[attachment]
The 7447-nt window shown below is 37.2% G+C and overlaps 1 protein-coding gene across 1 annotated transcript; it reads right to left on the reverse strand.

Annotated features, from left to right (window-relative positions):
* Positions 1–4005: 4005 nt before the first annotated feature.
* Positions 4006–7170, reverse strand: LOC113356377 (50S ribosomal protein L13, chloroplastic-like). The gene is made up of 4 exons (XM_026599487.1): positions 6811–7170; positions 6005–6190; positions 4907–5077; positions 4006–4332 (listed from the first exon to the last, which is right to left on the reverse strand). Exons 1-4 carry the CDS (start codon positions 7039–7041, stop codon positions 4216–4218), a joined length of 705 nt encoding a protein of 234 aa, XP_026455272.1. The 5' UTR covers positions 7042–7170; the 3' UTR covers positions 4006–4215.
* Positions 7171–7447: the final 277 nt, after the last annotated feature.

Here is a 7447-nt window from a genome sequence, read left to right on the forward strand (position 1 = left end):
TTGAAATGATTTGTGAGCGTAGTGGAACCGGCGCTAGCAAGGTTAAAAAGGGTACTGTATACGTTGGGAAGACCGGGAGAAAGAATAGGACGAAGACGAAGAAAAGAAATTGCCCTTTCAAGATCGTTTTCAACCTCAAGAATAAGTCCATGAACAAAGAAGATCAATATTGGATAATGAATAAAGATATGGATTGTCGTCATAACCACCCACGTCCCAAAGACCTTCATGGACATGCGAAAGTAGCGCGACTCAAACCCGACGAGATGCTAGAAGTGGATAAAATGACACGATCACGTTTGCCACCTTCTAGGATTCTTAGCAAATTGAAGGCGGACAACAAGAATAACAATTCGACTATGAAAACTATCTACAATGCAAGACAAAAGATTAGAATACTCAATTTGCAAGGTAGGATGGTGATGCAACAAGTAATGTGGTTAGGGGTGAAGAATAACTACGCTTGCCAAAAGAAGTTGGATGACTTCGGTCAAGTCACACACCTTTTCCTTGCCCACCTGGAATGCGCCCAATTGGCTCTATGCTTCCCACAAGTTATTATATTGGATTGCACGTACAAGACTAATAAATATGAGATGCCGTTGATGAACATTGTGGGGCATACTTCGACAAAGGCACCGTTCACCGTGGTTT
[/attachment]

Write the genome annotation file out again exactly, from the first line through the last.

The 7447-nt window shown below is 37.2% G+C and overlaps 1 protein-coding gene across 1 annotated transcript; it reads right to left on the reverse strand.

Annotated features, from left to right (window-relative positions):
* Positions 1–4005: 4005 nt before the first annotated feature.
* Positions 4006–7170, reverse strand: LOC113356377 (50S ribosomal protein L13, chloroplastic-like). The gene is made up of 4 exons (XM_026599487.1): positions 6811–7170; positions 6005–6190; positions 4907–5077; positions 4006–4332 (listed from the first exon to the last, which is right to left on the reverse strand). Exons 1-4 carry the CDS (start codon positions 7039–7041, stop codon positions 4216–4218), a joined length of 705 nt encoding a protein of 234 aa, XP_026455272.1. The 5' UTR covers positions 7042–7170; the 3' UTR covers positions 4006–4215.
* Positions 7171–7447: the final 277 nt, after the last annotated feature.

Here is a 7447-nt window from a genome sequence, read left to right on the forward strand (position 1 = left end):
TTGAAATGATTTGTGAGCGTAGTGGAACCGGCGCTAGCAAGGTTAAAAAGGGTACTGTATACGTTGGGAAGACCGGGAGAAAGAATAGGACGAAGACGAAGAAAAGAAATTGCCCTTTCAAGATCGTTTTCAACCTCAAGAATAAGTCCATGAACAAAGAAGATCAATATTGGATAATGAATAAAGATATGGATTGTCGTCATAACCACCCACGTCCCAAAGACCTTCATGGACATGCGAAAGTAGCGCGACTCAAACCCGACGAGATGCTAGAAGTGGATAAAATGACACGATCACGTTTGCCACCTTCTAGGATTCTTAGCAAATTGAAGGCGGACAACAAGAATAACAATTCGACTATGAAAACTATCTACAATGCAAGACAAAAGATTAGAATACTCAATTTGCAAGGTAGGATGGTGATGCAACAAGTAATGTGGTTAGGGGTGAAGAATAACTACGCTTGCCAAAAGAAGTTGGATGACTTCGGTCAAGTCACACACCTTTTCCTTGCCCACCTGGAATGCGCCCAATTGGCTCTATGCTTCCCACAAGTTATTATATTGGATTGCACGTACAAGACTAATAAATATGAGATGCCGTTGATGAACATTGTGGGGCATACTTCGACAAAGGCACCGTTCACCGTGGTTT